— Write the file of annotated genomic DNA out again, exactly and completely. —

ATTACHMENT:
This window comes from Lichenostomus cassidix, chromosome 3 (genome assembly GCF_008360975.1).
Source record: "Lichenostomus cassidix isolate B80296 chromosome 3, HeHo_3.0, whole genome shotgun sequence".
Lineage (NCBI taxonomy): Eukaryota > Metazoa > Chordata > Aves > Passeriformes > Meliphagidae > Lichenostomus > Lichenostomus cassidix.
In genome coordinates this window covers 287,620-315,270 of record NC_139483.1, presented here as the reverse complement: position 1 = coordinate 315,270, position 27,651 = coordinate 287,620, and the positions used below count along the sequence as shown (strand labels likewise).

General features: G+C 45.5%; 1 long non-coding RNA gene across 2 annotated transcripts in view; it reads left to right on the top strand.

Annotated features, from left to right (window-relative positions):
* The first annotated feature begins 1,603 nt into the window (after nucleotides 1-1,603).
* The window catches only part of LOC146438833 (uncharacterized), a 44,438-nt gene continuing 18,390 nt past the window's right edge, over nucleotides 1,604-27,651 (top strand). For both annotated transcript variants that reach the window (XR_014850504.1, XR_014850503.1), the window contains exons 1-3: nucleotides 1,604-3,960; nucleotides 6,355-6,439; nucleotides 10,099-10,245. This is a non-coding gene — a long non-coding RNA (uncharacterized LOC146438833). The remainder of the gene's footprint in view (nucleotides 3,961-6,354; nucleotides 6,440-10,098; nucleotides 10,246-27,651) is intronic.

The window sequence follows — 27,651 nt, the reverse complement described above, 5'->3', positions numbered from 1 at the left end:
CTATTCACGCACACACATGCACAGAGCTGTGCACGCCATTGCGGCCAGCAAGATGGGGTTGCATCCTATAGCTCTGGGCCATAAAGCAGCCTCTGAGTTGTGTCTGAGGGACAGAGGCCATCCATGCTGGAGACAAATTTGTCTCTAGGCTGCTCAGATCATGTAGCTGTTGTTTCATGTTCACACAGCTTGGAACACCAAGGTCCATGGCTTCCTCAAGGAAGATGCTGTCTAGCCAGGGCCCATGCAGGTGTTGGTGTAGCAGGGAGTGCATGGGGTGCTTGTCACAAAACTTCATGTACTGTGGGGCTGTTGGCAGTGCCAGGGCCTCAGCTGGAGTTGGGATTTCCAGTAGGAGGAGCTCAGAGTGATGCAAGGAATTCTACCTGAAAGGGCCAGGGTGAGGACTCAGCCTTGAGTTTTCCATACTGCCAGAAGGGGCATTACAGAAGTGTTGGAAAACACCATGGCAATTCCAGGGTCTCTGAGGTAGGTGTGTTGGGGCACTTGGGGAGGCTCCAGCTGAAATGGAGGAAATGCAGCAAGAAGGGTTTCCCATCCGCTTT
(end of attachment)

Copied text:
This window comes from Lichenostomus cassidix, chromosome 3 (genome assembly GCF_008360975.1).
Source record: "Lichenostomus cassidix isolate B80296 chromosome 3, HeHo_3.0, whole genome shotgun sequence".
Lineage (NCBI taxonomy): Eukaryota > Metazoa > Chordata > Aves > Passeriformes > Meliphagidae > Lichenostomus > Lichenostomus cassidix.
In genome coordinates this window covers 287,620-315,270 of record NC_139483.1, presented here as the reverse complement: position 1 = coordinate 315,270, position 27,651 = coordinate 287,620, and the positions used below count along the sequence as shown (strand labels likewise).

General features: G+C 45.5%; 1 long non-coding RNA gene across 2 annotated transcripts in view; it reads left to right on the top strand.

Annotated features, from left to right (window-relative positions):
* The first annotated feature begins 1,603 nt into the window (after nucleotides 1-1,603).
* The window catches only part of LOC146438833 (uncharacterized), a 44,438-nt gene continuing 18,390 nt past the window's right edge, over nucleotides 1,604-27,651 (top strand). For both annotated transcript variants that reach the window (XR_014850504.1, XR_014850503.1), the window contains exons 1-3: nucleotides 1,604-3,960; nucleotides 6,355-6,439; nucleotides 10,099-10,245. This is a non-coding gene — a long non-coding RNA (uncharacterized LOC146438833). The remainder of the gene's footprint in view (nucleotides 3,961-6,354; nucleotides 6,440-10,098; nucleotides 10,246-27,651) is intronic.

The window sequence follows — 27,651 nt, the reverse complement described above, 5'->3', positions numbered from 1 at the left end:
CTATTCACGCACACACATGCACAGAGCTGTGCACGCCATTGCGGCCAGCAAGATGGGGTTGCATCCTATAGCTCTGGGCCATAAAGCAGCCTCTGAGTTGTGTCTGAGGGACAGAGGCCATCCATGCTGGAGACAAATTTGTCTCTAGGCTGCTCAGATCATGTAGCTGTTGTTTCATGTTCACACAGCTTGGAACACCAAGGTCCATGGCTTCCTCAAGGAAGATGCTGTCTAGCCAGGGCCCATGCAGGTGTTGGTGTAGCAGGGAGTGCATGGGGTGCTTGTCACAAAACTTCATGTACTGTGGGGCTGTTGGCAGTGCCAGGGCCTCAGCTGGAGTTGGGATTTCCAGTAGGAGGAGCTCAGAGTGATGCAAGGAATTCTACCTGAAAGGGCCAGGGTGAGGACTCAGCCTTGAGTTTTCCATACTGCCAGAAGGGGCATTACAGAAGTGTTGGAAAACACCATGGCAATTCCAGGGTCTCTGAGGTAGGTGTGTTGGGGCACTTGGGGAGGCTCCAGCTGAAATGGAGGAAATGCAGCAAGAAGGGTTTCCCATCCGCTTT